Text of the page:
The most painful part of my journey healing my son has been dealing with the judgements and gossip of others. We all want to fit in. We all want to be accepted and understood. But kids and families with invisible and visible special needs do not always fit into the mainstream culture, do not always feel or gain acceptance and are often misunderstood. I get it. I was one of the ignorant until the world of sensory and neural processing, learning and behavioral differences moved into our house.
Whether parents, teachers or kids, so many individuals have said or done intentional or ignorant hurtful things over the last few years, it has taken all my strength to let it pass on by. To be honest, I’ve had to go through a metamorphosis from a regular mom of reasonably healthy kids to a warrior mom of a special needs child who has opened my eyes and my HEART to a whole new world that I would have never, ever known about.
As a parent advocate for my special needs child, I’ve had to hit the ground running in order to respond, treat, support and translate the world to and for my son. For as many kids as have processing or behavioral challenges, general public awareness and understanding is woefully lacking. I have hit hurdles and pitfalls but I never stop moving forward. I love my child and see his incredible gifts and potential even on the worst of days. But sometimes that doesn’t feel like enough.
I recently found this amazing resource and I wanted to share it asap with those who read this blog. It’s called Understood.org. This website is filled with helpful articles and resources for families with children with any learning challenges. I have found many resources that are helpful but I love the focus on being understood, finding understanding, and sharing this with those who could be better allies or support if they also understood.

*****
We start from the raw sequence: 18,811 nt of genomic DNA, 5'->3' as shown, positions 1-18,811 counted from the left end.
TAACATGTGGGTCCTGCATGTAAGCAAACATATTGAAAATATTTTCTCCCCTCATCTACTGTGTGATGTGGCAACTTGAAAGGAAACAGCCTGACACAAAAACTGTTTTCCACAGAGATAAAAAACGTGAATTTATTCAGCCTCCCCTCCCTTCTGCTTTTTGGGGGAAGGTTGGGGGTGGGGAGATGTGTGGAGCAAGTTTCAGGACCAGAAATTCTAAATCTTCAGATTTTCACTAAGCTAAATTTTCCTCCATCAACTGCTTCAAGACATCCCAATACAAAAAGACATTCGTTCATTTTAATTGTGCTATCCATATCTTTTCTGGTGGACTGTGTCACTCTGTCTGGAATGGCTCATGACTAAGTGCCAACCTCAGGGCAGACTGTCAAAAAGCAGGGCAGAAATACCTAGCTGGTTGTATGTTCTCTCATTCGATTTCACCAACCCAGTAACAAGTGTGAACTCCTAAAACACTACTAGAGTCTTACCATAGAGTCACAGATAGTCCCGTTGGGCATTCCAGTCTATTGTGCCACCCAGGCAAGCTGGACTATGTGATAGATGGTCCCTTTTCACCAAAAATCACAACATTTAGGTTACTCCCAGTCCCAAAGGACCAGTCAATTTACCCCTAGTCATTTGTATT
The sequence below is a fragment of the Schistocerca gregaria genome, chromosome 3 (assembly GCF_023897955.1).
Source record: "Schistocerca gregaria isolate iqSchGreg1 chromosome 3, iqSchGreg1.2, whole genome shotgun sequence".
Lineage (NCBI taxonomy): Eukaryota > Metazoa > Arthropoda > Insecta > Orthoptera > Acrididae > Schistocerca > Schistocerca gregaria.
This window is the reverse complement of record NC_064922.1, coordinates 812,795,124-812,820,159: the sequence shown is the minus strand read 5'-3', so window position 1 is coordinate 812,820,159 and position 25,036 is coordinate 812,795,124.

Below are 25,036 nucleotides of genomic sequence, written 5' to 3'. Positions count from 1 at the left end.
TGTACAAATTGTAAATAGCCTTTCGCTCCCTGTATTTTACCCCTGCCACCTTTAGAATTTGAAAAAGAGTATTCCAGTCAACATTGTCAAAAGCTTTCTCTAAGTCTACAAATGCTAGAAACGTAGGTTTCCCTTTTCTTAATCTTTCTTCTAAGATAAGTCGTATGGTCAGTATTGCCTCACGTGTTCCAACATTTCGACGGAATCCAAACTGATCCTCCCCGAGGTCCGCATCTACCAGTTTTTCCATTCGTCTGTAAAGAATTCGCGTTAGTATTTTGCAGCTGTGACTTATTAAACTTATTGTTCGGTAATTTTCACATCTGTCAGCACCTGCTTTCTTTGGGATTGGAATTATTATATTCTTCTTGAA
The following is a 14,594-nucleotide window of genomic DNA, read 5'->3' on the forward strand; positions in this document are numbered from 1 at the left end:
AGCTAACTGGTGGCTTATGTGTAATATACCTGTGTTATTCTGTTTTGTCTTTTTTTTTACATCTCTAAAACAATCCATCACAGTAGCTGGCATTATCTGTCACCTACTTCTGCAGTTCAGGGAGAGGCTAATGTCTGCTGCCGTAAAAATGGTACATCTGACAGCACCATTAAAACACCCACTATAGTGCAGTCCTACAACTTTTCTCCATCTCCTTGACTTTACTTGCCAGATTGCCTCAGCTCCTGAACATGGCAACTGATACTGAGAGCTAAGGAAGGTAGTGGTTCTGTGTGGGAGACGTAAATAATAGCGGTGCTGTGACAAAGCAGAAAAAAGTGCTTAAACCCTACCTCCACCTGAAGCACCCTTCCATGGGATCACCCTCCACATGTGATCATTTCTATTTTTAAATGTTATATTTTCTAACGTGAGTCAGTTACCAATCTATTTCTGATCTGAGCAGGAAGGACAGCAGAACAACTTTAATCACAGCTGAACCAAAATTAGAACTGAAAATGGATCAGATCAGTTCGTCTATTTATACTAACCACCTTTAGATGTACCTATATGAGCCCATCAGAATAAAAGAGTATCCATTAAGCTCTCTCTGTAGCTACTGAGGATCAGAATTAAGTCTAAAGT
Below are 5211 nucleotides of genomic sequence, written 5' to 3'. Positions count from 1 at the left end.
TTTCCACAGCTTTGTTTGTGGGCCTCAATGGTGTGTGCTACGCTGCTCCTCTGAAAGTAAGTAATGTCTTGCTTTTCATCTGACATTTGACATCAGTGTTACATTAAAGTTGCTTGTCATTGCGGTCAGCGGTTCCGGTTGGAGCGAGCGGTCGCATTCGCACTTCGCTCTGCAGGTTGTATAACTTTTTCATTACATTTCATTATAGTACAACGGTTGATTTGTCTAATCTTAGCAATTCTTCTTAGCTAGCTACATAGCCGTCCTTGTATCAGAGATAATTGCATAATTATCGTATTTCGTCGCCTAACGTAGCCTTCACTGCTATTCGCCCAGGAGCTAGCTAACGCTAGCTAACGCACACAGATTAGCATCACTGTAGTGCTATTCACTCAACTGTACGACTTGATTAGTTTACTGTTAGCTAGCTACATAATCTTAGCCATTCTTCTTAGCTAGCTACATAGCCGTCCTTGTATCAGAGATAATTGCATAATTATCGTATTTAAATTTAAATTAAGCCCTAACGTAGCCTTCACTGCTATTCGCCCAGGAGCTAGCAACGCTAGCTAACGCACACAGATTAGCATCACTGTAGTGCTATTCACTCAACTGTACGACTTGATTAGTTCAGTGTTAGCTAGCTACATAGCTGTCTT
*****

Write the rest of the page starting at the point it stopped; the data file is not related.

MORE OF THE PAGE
The silver lining is that hopefully by sharing our experiences, more people will be inspired to learn and understand. With understanding comes compassion and eventually a more joyous and harmonious experience of life.
If you happen to meet someone who looks like they are having a difficult time, either mentally, physically or emotionally, be kind. You never know what they are struggling to live with and kindness is always appreciated.
Links you might find interesting:
Metta Sutra (for peace)
Parenting Children With Special Needs (and how to help others understand)
ADD Magazine (I do not like their constant emphasis on drugs, but good articles)